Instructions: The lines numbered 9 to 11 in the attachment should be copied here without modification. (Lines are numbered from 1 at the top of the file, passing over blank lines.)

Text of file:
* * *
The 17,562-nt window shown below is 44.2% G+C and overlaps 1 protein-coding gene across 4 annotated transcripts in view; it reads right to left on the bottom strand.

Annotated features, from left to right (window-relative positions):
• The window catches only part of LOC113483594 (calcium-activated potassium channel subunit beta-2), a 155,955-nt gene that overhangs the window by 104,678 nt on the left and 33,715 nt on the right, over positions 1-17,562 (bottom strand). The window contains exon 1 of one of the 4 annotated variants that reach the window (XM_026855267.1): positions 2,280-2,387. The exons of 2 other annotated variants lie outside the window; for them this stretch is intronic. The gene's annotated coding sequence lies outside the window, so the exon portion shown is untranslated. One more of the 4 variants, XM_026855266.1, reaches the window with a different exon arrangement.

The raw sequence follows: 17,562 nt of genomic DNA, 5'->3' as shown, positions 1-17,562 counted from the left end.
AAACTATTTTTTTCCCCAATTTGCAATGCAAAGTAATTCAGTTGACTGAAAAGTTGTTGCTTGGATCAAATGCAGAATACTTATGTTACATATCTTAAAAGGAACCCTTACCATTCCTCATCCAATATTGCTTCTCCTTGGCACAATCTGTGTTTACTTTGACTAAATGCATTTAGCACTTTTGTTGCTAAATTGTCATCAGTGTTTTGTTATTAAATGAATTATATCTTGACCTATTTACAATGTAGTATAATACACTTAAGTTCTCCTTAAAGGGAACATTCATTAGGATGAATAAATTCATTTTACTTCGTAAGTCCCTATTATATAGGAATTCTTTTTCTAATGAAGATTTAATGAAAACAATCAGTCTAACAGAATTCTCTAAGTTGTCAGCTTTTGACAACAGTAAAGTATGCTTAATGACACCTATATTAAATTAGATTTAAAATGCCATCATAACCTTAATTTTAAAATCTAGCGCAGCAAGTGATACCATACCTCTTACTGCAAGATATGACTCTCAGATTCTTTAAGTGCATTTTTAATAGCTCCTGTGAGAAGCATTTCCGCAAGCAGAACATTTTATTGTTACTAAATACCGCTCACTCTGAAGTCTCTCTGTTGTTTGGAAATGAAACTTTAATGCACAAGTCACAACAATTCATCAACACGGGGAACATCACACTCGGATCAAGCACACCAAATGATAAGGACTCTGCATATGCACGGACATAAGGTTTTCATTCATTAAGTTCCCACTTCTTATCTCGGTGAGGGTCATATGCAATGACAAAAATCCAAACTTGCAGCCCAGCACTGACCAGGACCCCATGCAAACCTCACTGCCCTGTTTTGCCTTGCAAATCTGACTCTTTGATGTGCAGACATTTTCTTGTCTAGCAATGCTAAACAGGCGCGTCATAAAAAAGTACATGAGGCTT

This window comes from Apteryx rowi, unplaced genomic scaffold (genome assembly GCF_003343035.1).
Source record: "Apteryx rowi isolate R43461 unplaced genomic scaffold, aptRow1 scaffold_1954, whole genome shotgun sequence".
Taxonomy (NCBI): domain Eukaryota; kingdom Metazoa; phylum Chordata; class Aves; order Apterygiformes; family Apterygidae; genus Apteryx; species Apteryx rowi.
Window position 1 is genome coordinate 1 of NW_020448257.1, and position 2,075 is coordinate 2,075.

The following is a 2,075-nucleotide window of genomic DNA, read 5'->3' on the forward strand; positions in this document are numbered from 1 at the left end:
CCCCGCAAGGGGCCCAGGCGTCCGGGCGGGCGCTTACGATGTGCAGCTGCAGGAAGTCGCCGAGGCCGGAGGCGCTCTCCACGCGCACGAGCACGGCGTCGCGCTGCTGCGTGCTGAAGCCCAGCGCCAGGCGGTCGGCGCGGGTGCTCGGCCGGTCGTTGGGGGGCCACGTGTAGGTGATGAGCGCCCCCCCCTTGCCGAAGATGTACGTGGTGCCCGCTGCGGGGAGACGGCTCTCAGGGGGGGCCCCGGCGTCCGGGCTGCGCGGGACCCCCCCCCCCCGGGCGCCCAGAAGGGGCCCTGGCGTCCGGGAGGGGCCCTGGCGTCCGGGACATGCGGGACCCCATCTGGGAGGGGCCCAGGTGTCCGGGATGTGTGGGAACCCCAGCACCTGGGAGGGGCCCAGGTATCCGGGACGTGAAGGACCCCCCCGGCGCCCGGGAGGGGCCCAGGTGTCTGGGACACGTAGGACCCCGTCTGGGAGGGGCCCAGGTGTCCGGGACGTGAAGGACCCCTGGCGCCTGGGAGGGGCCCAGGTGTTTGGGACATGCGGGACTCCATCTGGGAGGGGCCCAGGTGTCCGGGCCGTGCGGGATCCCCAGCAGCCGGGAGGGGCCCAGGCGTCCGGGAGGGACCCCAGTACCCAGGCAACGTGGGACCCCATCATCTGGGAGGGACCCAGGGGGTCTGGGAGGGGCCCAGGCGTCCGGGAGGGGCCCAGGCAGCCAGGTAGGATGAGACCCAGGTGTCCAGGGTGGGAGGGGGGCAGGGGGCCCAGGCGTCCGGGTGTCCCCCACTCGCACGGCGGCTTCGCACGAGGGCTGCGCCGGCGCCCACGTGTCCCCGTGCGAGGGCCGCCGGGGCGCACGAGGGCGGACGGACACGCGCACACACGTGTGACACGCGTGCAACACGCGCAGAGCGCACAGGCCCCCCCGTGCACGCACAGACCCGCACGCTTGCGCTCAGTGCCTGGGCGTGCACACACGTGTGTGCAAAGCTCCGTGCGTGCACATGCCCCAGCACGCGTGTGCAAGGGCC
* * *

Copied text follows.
Window position 1 is genome coordinate 1 of NW_020448257.1, and position 2,075 is coordinate 2,075.

The following is a 2,075-nucleotide window of genomic DNA, read 5'->3' on the forward strand; positions in this document are numbered from 1 at the left end:
CCCCGCAAGGGGCCCAGGCGTCCGGGCGGGCGCTTACGATGTGCAGCTGCAGGAAGTCGCCGAGGCCGGAGGCGCTCTCCACGCGCACGAGCACGGCGTCGCGCTGCTGCGTGCTGAAGCCCAGCGCCAGGCGGTCGGCGCGGGTGCTCGGCCGGTCGTTGGGGGGCCACGTGTAGGTGATGAGCGCCCCCCCCTTGCCGAAGATGTACGTGGTGCCCGCTGCGGGGAGACGGCTCTCAGGGGGGGCCCCGGCGTCCGGGCTGCGCGGGACCCCCCCCCCCCGGGCGCCCAGAAGGGGCCCTGGCGTCCGGGAGGGGCCCTGGCGTCCGGGACATGCGGGACCCCATCTGGGAGGGGCCCAGGTGTCCGGGATGTGTGGGAACCCCAGCACCTGGGAGGGGCCCAGGTATCCGGGACGTGAAGGACCCCCCCGGCGCCCGGGAGGGGCCCAGGTGTCTGGGACACGTAGGACCCCGTCTGGGAGGGGCCCAGGTGTCCGGGACGTGAAGGACCCCTGGCGCCTGGGAGGGGCCCAGGTGTTTGGGACATGCGGGACTCCATCTGGGAGGGGCCCAGGTGTCCGGGCCGTGCGGGATCCCCAGCAGCCGGGAGGGGCCCAGGCGTCCGGGAGGGACCCCAGTACCCAGGCAACGTGGGACCCCATCATCTGGGAGGGACCCAGGGGGTCTGGGAGGGGCCCAGGCGTCCGGGAGGGGCCCAGGCAGCCAGGTAGGATGAGACCCAGGTGTCCAGGGTGGGAGGGGGGCAGGGGGCCCAGGCGTCCGGGTGTCCCCCACTCGCACGGCGGCTTCGCACGAGGGCTGCGCCGGCGCCCACGTGTCCCCGTGCGAGGGCCGCCGGGGCGCACGAGGGCGGACGGACACGCGCACACACGTGTGACACGCGTGCAACACGCGCAGAGCGCACAGGCCCCCCCGTGCACGCACAGACCCGCACGCTTGCGCTCAGTGCCTGGGCGTGCACACACGTGTGTGCAAAGCTCCGTGCGTGCACATGCCCCAGCACGCGTGTGCAAGGGCC